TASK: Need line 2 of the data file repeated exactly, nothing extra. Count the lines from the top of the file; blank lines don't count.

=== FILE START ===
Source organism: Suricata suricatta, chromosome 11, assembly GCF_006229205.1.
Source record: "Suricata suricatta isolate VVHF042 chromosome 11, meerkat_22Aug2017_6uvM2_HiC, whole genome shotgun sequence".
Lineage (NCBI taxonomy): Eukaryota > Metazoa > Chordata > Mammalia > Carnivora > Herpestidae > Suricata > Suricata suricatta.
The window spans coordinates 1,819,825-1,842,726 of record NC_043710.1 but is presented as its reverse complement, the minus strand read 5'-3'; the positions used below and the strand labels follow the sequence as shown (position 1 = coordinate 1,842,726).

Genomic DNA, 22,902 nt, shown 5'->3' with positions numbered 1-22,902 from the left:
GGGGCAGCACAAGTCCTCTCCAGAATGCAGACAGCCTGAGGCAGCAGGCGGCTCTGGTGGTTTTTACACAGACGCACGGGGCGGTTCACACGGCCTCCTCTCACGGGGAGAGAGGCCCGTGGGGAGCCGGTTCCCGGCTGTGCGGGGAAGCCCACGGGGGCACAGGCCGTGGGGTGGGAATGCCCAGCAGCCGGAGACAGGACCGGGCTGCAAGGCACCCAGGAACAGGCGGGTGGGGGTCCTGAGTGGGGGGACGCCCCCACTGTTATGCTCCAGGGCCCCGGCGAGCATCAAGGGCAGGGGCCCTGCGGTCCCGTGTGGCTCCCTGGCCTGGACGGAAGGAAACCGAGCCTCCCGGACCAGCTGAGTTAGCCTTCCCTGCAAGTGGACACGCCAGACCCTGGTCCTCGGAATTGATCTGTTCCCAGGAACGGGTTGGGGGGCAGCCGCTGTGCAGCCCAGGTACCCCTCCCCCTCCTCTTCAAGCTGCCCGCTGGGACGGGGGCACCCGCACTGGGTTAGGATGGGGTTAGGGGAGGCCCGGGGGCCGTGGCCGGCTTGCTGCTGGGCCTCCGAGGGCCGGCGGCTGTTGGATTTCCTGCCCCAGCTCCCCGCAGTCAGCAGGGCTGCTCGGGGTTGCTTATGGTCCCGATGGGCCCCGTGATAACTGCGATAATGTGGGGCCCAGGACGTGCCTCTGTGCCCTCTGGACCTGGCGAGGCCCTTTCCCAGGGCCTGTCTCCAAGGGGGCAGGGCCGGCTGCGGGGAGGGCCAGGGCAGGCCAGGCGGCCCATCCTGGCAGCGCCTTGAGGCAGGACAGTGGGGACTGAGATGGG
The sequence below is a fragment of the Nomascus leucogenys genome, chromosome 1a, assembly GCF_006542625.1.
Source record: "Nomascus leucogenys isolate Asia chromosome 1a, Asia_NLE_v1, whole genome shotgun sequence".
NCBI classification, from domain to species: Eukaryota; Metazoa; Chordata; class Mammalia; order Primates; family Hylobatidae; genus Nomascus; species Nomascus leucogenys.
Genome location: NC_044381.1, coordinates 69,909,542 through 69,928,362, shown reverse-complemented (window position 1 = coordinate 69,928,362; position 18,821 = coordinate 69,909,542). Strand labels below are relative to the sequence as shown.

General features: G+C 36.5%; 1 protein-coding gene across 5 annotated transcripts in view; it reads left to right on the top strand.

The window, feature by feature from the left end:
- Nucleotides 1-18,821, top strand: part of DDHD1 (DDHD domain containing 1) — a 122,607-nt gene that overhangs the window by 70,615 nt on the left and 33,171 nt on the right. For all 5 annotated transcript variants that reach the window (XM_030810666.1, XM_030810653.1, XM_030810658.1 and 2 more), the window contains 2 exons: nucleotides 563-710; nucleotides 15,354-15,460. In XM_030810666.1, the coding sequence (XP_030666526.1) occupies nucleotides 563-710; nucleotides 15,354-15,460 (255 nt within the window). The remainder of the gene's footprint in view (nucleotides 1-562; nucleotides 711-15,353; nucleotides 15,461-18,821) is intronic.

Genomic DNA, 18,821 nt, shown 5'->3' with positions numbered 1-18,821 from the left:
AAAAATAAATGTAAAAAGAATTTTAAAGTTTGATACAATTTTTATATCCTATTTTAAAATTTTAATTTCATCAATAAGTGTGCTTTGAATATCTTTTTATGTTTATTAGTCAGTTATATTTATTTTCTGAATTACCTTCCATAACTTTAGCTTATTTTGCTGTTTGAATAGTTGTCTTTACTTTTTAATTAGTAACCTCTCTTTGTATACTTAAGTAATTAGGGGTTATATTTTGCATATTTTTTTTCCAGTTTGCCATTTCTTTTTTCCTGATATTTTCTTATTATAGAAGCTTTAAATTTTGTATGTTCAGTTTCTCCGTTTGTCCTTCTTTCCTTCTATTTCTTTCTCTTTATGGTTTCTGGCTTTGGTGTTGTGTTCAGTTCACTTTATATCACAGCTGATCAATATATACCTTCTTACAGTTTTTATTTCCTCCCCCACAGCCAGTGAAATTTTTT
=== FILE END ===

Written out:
Source record: "Suricata suricatta isolate VVHF042 chromosome 11, meerkat_22Aug2017_6uvM2_HiC, whole genome shotgun sequence".